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Regulation will not necessarily protect clients against malpractice in psychotherapy or counselling

September 8, 2010

Last year Andrew Samuels ran for chair of the UKCP on a platform of opposition to the Labour governments proposals for regulation of the pschotherapy and counselling professions under the Health Professions Council. He was elected by a significatn majority, wchihc seems to indicate that a siginificant number of practising psychotherapists and counsellors are uneasy about the proposed regualtion strategy. Samuels in a letter to The Times (12/12/2009) said:

"Everything about the HPC is wrong for us. We are not a health profession and are very far from being a homogeneous group. The standards of entry to the HPC are incredibly low. The system of ethics and discipline is not attuned to the kind of work that we do and will deter people from making legitimate complaints because of its bureaucratic and adversarial nature. Charlatans and rogues will not be eliminated by these proposals.
Psychotherapists are not usually vocal or politically active, yet almost 3,000 have signed petitions against the HPC as their regulator. Even more have indicated taking up a position of conscientious objection."

And yet the psychotherapy/counselling professions are not very well regulated currently. Anyone can set themselves up as a counsellor / psychotherapist with no accreditation or training without fear of sanction, leaving the public at the mercy of impostors. Even if a practitioner has a qualification that is no gaurantee of their professional competence; the proliferation of counselling/psychotherapy courses at craven, market-driven universities and colleges are often second-rate, despite conferring MAs and even PhDs on graduates. The increasing demand for talking therapies is thus being met by a cohort of providers who are often under-trained and for the most part under-regulated. Add to this the increased vulnerability of people with mental health issues and there is good reason to be concerned.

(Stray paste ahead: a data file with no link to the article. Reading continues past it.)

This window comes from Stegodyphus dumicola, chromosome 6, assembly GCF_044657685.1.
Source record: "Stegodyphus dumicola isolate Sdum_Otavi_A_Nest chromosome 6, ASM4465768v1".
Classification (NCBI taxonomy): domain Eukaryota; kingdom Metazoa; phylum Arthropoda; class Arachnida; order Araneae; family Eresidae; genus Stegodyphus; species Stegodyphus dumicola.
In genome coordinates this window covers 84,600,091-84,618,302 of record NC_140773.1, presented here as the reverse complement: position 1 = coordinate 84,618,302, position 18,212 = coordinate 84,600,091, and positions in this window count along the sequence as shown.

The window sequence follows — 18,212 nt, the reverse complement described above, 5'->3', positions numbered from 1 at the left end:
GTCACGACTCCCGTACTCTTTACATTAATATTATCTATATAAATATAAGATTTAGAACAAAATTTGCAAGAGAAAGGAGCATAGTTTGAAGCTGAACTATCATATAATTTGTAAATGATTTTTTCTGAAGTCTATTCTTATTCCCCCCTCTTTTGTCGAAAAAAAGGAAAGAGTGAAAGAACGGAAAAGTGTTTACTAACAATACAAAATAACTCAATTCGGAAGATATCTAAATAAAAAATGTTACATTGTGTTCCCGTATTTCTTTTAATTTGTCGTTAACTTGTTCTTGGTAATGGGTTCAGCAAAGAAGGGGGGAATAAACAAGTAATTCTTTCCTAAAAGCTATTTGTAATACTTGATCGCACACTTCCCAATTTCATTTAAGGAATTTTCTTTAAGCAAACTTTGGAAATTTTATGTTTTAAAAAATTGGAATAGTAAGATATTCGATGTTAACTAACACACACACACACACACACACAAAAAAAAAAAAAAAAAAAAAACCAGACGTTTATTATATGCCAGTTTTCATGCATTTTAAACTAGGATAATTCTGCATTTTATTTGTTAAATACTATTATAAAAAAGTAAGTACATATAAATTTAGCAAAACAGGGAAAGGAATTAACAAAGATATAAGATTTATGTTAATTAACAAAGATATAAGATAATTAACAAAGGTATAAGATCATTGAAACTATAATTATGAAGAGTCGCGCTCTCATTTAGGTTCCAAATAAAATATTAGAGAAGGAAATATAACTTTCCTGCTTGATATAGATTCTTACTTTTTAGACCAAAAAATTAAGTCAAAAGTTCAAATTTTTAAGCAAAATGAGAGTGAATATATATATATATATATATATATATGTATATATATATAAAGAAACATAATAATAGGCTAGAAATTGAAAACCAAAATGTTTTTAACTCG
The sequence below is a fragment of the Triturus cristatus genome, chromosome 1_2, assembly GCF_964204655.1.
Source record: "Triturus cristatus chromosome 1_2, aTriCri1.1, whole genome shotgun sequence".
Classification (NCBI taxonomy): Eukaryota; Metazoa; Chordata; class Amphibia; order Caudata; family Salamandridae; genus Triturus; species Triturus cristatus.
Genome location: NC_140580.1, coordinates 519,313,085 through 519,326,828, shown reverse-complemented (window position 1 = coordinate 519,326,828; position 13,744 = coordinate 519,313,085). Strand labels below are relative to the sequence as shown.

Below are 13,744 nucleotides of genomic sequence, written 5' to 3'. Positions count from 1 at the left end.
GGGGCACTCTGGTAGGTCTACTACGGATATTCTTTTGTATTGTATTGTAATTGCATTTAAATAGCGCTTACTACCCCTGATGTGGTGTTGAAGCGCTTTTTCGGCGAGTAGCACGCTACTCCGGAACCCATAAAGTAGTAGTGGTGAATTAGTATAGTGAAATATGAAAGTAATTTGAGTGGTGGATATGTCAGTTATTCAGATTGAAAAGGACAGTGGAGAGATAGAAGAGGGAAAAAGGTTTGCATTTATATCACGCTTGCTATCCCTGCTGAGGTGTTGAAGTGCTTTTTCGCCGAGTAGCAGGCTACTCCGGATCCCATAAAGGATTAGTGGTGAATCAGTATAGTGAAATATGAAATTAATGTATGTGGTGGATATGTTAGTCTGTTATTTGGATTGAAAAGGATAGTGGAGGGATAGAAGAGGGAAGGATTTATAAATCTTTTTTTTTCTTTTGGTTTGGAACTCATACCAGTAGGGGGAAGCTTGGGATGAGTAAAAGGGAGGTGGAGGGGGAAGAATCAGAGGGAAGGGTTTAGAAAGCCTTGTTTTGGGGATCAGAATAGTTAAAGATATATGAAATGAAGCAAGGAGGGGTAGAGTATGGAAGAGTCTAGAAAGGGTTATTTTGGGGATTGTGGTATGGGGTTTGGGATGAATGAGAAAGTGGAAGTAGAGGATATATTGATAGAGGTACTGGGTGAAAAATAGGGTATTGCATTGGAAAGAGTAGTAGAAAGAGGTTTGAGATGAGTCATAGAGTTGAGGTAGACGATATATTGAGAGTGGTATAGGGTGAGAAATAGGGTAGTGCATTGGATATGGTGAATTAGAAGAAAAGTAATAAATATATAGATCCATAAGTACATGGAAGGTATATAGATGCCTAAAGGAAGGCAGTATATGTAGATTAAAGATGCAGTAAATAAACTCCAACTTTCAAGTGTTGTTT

However, regulation is not the magic bullet. Two recent cases of sexual abuse, by mental health professionals, one which led to a suicide were perpetrated not by unregulated professionals but by pscyhiatrists Theodore Soutzos and Robin Lawrence. These two men were highly qualified and strictly regulated and yet still managed to do severe damage to several clients. In the case of Robin Lawrence he was previously sanctioned by the GMC in 2000 for an improper relationship with a patient and despite employing its stiffest sanction, by striking him off for 12 months, the GMC was allegedly not able to stop him practising, according to this article in The Telegraph.

What then is the answer? I suggest that you read around the topic to form your own opinion by visiting, to begin with, the HPC site and the UKCP site. However, it seems to me as a psychodynamic counsellor trained in the old-fashioned style (compulsory, lengthy personal analysis; three years of academic seminars; and three hundred twenty hours of closely supervised client contact) and with a strong allegiance to the analytic community (the various psychoanalytic and Jungian professional associations) that the answer lies partly in stronger professional societies, which will bring increased peer scrutiny.